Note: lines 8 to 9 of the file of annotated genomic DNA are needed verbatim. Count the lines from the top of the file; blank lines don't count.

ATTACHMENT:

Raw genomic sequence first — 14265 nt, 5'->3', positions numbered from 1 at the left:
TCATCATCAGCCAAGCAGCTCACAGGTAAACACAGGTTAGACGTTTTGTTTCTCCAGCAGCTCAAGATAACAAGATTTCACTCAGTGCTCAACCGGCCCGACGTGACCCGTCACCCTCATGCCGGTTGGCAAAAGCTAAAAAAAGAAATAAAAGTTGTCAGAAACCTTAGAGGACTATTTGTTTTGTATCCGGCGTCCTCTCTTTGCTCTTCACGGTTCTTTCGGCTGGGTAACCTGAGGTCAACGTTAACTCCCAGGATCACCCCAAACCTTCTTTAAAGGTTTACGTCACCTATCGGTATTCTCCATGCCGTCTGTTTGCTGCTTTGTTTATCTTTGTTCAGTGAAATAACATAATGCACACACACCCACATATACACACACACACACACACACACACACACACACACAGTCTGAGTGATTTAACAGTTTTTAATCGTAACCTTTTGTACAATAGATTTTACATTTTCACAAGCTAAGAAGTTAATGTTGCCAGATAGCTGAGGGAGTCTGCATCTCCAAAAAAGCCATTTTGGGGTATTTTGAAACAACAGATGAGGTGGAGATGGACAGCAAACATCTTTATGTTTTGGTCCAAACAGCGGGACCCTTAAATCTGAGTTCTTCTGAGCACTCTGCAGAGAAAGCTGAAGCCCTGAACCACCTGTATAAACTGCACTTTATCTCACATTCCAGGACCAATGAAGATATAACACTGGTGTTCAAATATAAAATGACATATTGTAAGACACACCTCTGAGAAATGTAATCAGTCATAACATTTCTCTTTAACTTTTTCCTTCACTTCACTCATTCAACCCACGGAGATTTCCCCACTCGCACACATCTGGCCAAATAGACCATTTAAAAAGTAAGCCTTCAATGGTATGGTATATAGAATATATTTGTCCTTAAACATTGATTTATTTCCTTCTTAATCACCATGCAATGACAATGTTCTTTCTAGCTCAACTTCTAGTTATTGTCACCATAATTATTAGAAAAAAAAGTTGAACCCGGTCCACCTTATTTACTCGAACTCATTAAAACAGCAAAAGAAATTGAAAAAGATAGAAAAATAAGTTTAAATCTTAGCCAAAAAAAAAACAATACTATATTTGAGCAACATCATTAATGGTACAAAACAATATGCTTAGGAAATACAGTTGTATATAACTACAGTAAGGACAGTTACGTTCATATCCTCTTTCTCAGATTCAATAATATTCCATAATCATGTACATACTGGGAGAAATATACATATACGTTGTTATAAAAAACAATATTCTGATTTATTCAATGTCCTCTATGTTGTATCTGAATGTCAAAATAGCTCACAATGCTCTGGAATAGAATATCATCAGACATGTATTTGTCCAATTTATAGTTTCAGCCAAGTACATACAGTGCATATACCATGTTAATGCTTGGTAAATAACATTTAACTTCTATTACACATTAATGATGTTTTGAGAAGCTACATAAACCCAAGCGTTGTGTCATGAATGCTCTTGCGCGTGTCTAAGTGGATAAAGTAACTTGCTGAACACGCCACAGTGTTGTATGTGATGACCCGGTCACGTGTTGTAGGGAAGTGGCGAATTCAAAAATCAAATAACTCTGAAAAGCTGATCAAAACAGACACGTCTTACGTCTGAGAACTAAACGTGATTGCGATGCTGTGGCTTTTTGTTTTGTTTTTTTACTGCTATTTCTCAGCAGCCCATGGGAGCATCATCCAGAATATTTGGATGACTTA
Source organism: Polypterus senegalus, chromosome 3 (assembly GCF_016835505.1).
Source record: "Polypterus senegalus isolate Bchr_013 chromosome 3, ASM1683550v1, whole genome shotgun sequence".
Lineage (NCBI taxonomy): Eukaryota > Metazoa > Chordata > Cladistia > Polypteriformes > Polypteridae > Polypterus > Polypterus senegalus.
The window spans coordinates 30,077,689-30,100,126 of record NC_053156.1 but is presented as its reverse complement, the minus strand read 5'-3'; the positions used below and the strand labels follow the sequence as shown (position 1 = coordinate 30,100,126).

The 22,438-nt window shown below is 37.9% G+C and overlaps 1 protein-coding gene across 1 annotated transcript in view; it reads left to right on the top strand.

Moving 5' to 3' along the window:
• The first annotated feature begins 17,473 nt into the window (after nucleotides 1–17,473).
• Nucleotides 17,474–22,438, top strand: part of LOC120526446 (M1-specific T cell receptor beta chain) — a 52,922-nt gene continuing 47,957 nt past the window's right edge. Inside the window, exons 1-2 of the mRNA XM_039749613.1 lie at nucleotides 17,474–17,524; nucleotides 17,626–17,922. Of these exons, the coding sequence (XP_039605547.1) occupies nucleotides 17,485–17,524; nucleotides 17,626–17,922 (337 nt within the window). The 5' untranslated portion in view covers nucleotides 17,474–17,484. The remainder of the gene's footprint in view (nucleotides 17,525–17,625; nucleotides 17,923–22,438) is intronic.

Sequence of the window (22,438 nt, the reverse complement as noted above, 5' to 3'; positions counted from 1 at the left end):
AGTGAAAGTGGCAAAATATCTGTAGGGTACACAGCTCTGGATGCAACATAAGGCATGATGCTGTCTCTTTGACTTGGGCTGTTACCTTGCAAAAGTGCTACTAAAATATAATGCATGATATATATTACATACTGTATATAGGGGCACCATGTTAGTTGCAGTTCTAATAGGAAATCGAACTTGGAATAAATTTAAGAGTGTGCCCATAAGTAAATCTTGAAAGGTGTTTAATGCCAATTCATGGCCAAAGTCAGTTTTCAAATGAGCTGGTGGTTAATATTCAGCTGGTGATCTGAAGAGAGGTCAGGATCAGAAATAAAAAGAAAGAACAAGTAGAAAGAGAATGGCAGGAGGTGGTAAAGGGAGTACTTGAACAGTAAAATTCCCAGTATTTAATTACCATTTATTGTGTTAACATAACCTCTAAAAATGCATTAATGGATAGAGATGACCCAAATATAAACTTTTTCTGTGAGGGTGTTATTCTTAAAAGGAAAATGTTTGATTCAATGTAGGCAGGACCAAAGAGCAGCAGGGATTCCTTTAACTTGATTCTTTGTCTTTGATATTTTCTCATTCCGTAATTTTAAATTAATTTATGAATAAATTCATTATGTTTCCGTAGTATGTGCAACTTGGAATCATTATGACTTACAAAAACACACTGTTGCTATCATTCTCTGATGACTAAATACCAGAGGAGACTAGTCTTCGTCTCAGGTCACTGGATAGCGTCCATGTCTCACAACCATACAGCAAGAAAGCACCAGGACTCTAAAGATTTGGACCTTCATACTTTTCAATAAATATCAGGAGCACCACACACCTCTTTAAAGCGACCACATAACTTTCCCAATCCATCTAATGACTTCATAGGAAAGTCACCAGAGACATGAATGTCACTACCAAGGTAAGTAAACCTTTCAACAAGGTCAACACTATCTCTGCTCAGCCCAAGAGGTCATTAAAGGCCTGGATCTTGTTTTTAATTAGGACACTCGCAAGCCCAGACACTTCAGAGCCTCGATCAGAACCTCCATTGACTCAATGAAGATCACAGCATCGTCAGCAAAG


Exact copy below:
Moving 5' to 3' along the window:
• The first annotated feature begins 17,473 nt into the window (after nucleotides 1–17,473).